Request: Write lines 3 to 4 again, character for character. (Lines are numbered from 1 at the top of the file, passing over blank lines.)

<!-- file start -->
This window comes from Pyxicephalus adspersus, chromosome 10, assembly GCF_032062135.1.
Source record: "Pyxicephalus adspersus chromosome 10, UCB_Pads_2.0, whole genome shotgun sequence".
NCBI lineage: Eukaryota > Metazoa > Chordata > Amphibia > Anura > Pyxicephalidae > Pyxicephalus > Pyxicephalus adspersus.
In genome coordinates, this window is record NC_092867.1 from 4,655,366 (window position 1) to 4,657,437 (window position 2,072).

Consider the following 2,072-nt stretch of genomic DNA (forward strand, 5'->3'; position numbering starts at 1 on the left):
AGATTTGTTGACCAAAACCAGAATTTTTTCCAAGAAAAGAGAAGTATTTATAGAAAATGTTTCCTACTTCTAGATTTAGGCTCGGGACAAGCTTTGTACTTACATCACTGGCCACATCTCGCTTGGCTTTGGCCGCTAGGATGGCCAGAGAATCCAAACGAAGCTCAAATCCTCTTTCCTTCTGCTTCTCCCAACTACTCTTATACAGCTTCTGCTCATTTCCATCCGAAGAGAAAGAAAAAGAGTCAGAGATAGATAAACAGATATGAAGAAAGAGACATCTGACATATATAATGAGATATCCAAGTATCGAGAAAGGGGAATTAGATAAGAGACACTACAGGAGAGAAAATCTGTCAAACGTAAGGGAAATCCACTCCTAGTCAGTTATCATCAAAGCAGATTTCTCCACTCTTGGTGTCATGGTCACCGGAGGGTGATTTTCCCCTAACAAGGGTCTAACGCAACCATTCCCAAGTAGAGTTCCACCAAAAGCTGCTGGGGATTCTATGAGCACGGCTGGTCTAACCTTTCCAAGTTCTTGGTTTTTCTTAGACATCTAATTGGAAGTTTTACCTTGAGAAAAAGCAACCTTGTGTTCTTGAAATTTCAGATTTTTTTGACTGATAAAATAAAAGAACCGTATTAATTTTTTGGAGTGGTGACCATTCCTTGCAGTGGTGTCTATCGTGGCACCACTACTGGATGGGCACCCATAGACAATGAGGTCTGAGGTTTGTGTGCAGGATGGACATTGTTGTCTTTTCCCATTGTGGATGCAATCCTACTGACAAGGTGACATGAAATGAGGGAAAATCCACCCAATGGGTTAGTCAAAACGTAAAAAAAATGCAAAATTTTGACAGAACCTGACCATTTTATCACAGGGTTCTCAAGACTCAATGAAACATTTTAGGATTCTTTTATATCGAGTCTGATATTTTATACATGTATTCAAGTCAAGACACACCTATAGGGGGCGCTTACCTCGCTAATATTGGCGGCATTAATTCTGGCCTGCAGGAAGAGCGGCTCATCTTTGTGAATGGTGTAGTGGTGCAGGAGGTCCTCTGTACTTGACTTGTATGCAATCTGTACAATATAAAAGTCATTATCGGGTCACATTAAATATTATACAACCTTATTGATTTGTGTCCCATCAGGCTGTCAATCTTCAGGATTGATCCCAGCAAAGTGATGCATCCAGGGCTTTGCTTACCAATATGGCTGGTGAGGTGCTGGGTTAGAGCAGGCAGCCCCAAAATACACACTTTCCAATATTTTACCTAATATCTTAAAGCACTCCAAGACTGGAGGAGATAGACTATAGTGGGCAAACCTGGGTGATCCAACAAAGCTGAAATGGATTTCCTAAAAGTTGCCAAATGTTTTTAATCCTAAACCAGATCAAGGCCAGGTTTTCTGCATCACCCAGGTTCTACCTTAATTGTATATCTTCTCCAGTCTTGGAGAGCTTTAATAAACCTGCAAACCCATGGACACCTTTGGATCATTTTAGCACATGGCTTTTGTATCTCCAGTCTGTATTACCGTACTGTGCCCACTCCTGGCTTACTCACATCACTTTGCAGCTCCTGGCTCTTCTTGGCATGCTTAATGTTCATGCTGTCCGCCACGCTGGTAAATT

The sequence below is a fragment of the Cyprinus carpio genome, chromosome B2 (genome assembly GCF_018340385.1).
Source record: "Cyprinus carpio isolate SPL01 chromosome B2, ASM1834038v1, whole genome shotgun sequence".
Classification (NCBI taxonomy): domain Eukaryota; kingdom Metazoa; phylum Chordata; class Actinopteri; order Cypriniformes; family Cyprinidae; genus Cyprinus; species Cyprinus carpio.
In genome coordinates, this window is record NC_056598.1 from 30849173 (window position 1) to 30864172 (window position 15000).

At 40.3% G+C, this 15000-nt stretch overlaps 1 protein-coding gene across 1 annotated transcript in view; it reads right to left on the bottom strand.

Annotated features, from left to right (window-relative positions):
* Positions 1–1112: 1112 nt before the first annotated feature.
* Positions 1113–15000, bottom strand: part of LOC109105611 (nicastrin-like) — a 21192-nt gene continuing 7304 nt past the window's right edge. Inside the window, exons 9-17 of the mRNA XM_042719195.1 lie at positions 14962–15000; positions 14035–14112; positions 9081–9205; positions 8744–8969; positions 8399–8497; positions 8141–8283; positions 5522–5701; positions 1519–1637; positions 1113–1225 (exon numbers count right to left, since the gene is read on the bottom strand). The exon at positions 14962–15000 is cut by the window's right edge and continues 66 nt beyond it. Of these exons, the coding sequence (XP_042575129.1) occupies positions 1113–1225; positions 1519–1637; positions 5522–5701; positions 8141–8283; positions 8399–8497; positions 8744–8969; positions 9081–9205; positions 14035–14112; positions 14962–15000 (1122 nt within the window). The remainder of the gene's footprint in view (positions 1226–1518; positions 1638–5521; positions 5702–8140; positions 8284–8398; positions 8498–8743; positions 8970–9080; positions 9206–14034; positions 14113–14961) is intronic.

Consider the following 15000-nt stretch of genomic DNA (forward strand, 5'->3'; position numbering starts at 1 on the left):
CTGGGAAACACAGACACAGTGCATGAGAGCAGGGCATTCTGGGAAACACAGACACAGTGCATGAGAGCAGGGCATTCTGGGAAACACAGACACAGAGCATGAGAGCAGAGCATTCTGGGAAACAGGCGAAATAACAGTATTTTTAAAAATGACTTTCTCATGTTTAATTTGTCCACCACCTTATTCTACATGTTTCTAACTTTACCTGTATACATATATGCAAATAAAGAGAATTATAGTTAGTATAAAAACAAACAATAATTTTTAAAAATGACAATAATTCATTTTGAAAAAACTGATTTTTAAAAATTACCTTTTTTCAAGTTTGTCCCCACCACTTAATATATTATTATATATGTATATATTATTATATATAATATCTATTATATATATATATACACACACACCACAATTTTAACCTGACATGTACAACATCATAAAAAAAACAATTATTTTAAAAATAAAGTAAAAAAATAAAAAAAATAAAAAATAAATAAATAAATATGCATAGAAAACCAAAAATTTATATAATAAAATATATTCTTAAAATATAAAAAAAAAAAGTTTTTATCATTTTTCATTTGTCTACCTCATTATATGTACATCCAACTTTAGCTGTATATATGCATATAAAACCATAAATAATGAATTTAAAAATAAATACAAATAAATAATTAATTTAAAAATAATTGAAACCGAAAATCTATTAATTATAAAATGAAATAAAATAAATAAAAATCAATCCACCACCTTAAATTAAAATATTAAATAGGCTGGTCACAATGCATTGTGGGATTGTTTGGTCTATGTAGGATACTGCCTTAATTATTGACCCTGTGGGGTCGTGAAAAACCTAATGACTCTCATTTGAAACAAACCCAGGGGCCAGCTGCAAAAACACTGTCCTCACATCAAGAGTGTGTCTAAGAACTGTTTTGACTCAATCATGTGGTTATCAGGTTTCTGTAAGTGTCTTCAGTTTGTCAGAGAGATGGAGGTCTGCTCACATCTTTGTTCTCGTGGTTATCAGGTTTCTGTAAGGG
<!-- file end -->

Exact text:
NCBI lineage: Eukaryota > Metazoa > Chordata > Amphibia > Anura > Pyxicephalidae > Pyxicephalus > Pyxicephalus adspersus.
In genome coordinates, this window is record NC_092867.1 from 4,655,366 (window position 1) to 4,657,437 (window position 2,072).